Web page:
Initial discovery mapping of how the apps fit together in a universal dashboard.


In compliance with NDAs, some confidential information has been generalized or omitted.
All info below is my own, and does not necessarily reflect the views of the company.


Like many state-run services, the website for this state’s DMV was slow and antiquated. After an initial scope of work to update the organization’s content footprint and branding, a holistic digital transformation and modernization of all web services and applications was necessary.

The key priorities were to:

  • Increase throughput of online self-help transactions
  • Modernize by simplifying workflows and reducing steps in complex processes
  • Apply new branding and design system for a seamless visual experience
  • Reduce in-person demand on DMV field offices (through actions above)


DMV Director and Management
DMV Field Office Employees
State residents and applicants


1 UX Designer (myself)
1 Visual Designer
Project Manager/Team Lead
5 Engineers


The DMV website and its web applications, where things like registration renewals or filing an address change are completed, have always been disparate technology stacks as well as individual UX flows and processes.

Also, once logged in, users were not prompted or led to curated tasks that applied to them, their licenses, records, vehicles, etc.

Various iterations on the dashboard if it were implemented through the site, using the new web design system.


A platform-agnostic system for a consistent, seamless digital experience for DMV users. This initiative would prove especially important during the height of the COVID-19 pandemic to minimize in-person transactions.

Our iterative approach to designing and engineering a shared design system created visual continuity, reduced the time to launch for each subsequent application, simplified maintenance requirements, and lowered the long-term cost of app ownership.



Data was gathered through conversion funnel analysis, A/B testing, heat mapping, and user testing (via screen recordings and user surveys) to better understand how people used and interacted with the apps, where friction was encountered, and when and how often tasks are abandoned.

The data was then interpreted and presented to the DMV Executive Team. These analyses and insights that ensured an improved user experience and increased conversion rates were roadmapped for a year-long period.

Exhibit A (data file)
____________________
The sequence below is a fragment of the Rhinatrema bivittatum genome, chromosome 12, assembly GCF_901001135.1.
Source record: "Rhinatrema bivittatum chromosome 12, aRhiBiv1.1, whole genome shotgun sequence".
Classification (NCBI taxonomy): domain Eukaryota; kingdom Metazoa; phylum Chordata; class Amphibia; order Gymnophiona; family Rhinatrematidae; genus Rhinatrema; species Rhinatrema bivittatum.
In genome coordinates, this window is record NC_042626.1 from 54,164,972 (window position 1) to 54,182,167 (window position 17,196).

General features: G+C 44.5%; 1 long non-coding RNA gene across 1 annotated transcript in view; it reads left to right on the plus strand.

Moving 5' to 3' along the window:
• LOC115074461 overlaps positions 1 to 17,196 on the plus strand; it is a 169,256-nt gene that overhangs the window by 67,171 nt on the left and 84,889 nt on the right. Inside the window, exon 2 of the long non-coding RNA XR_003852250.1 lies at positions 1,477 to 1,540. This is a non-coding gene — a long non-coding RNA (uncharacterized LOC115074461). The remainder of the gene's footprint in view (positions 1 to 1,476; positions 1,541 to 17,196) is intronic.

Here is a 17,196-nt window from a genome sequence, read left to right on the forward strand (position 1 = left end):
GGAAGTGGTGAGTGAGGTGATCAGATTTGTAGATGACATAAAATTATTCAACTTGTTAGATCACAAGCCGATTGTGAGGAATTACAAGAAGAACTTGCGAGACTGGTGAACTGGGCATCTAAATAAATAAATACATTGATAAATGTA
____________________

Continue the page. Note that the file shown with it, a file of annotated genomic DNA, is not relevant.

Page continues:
It became clear that users were confused
because they were not being prompted to
log in first. They were searching through
many pages of the site to find the thing
they were there to do.


This led us to propose the My DMV Dashboard, where upon logging in, the user is brought to their “home page,” with all of their info loaded and any upcoming expirations and next steps clearly flagged.

Using the established look and feel of the DMV from the first scope of work, two different avenues were explored for the dashboard: one involved the use of the website’s design system, and the other was a completely new experience after login from the website proper.

This was one of the early wireframes to illustrate what the dashboard could be comprised of if we went with a completely new and unique solution (as compared to above screenshots).
The next iteration was annotated and presented to the stakeholders.


In the end, the idea of My DMV Dashboard was widely liked and accepted as a third scope of work that would be outlined and started after all the web app improvements had been completed.

This also gave the engineers time to integrate the back-end components necessary to execute a unified dashboard that pulls information from all the different databases once the user logs in.

This final version shows the dashboard, with info populated for a specific persona.


As mentioned, there were a number of web apps within the scope of the project:

  1. Driver’s license renewals and replacements
  2. Change of address
  3. Release of liability and notice of vehicle transfer
  4. Vehicle registration renewal
  5. Request a driver or vehicle record
  6. Insurance submission
  7. Personalized license plates

Each app had its own discovery phase and was then assessed for improvements and had the new visual design language applied. Below is an abridged outline of how we handled the Change of Address app.


Among general simplification of complexities and improvements to the overall flow, we were also specifically asked to resolve some other issues specific to this web app: allowing users to opt-in for text updates and including a way for users to update the address for disabled parking placards.

Click image to see the full audit.


A major constraint that we found during discovery was that even though a user will change the address for their driver’s license or vehicle registration(s), they would not received any new documentation, the address change was only being recorded on their DMV account.

As we were contemplating this problem, it became obvious that this was a perfect opportunity for resolution through the My DMV Dashboard. In that instance we would be able to offer the option for a replacement DL (at that point one of the other separate, not integrated apps) after the address change.

We continued improving the flow of this app because regardless of where it was to appear, the actual user tasks, and their content, would be the same.

Click image to see full high-fidelity designs.